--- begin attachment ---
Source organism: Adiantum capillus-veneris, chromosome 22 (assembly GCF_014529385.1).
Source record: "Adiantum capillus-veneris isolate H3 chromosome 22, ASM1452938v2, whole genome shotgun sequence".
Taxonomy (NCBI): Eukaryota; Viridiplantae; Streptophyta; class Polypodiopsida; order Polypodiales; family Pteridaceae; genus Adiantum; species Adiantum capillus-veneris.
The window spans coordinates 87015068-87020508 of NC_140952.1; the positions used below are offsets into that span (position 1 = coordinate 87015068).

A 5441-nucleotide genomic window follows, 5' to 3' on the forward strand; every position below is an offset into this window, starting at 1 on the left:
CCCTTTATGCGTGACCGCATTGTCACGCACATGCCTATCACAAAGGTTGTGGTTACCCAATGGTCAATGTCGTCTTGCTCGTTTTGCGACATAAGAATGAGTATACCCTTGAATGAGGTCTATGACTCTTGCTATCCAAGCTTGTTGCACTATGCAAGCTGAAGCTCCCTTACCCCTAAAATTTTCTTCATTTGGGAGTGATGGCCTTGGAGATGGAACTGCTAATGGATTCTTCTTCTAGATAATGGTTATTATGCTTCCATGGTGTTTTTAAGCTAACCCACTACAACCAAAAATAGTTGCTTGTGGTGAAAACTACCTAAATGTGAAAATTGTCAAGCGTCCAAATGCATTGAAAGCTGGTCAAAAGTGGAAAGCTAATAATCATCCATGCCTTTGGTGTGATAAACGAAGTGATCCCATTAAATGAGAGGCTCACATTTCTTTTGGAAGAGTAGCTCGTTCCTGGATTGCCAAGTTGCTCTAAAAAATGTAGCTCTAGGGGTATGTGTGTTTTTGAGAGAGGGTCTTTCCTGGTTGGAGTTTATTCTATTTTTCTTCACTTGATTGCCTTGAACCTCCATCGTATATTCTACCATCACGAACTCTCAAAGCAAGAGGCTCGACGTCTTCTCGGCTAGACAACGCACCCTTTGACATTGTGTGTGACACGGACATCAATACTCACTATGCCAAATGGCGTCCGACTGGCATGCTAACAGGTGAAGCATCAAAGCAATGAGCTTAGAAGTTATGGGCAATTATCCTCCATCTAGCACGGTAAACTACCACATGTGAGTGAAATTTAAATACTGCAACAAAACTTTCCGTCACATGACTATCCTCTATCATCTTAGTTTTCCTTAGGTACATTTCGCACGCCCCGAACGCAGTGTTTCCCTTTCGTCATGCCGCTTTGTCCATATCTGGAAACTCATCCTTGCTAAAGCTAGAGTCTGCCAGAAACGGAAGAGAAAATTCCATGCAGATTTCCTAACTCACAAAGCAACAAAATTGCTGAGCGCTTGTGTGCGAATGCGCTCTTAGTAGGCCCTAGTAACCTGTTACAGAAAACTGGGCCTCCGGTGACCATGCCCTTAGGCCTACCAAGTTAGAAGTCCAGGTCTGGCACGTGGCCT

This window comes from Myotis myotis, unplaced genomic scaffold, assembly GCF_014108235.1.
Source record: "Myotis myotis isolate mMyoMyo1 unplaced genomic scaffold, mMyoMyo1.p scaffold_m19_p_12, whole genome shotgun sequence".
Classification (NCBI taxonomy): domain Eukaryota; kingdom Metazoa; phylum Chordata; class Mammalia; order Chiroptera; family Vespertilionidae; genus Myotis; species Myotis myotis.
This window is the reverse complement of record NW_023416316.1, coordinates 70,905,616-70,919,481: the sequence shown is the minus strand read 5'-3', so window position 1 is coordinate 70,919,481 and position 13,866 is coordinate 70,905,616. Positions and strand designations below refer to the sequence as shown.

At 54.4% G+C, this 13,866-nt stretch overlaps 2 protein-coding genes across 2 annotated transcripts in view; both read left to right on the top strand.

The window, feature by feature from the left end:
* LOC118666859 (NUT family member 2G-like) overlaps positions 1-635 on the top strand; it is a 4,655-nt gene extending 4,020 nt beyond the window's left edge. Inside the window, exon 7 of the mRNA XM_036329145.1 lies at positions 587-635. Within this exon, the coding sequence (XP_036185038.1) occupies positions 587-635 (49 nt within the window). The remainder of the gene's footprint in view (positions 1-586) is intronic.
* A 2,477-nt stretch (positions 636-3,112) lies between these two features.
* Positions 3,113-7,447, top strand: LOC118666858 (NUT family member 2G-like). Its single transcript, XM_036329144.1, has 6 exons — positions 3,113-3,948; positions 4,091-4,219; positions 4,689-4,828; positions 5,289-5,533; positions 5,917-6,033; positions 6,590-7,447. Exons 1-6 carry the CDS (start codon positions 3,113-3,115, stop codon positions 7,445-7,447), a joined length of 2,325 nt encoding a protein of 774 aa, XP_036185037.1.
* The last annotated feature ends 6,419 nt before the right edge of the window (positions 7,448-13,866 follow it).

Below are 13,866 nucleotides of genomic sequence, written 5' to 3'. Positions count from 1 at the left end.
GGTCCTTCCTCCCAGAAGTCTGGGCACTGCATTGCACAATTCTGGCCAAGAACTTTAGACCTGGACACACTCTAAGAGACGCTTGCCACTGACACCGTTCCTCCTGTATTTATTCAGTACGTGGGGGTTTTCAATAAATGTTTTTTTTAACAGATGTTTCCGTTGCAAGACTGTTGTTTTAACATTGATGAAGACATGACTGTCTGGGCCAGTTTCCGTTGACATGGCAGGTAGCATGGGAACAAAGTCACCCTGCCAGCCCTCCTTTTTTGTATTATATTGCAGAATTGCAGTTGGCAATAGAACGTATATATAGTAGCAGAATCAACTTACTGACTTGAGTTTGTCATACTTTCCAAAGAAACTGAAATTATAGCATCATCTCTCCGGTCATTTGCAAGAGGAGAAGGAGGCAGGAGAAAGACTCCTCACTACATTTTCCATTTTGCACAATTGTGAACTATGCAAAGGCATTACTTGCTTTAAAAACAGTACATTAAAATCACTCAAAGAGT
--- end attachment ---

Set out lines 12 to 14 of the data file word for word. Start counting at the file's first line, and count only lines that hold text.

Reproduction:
The window, feature by feature from the left end:
* LOC118666859 (NUT family member 2G-like) overlaps positions 1-635 on the top strand; it is a 4,655-nt gene extending 4,020 nt beyond the window's left edge. Inside the window, exon 7 of the mRNA XM_036329145.1 lies at positions 587-635. Within this exon, the coding sequence (XP_036185038.1) occupies positions 587-635 (49 nt within the window). The remainder of the gene's footprint in view (positions 1-586) is intronic.
* A 2,477-nt stretch (positions 636-3,112) lies between these two features.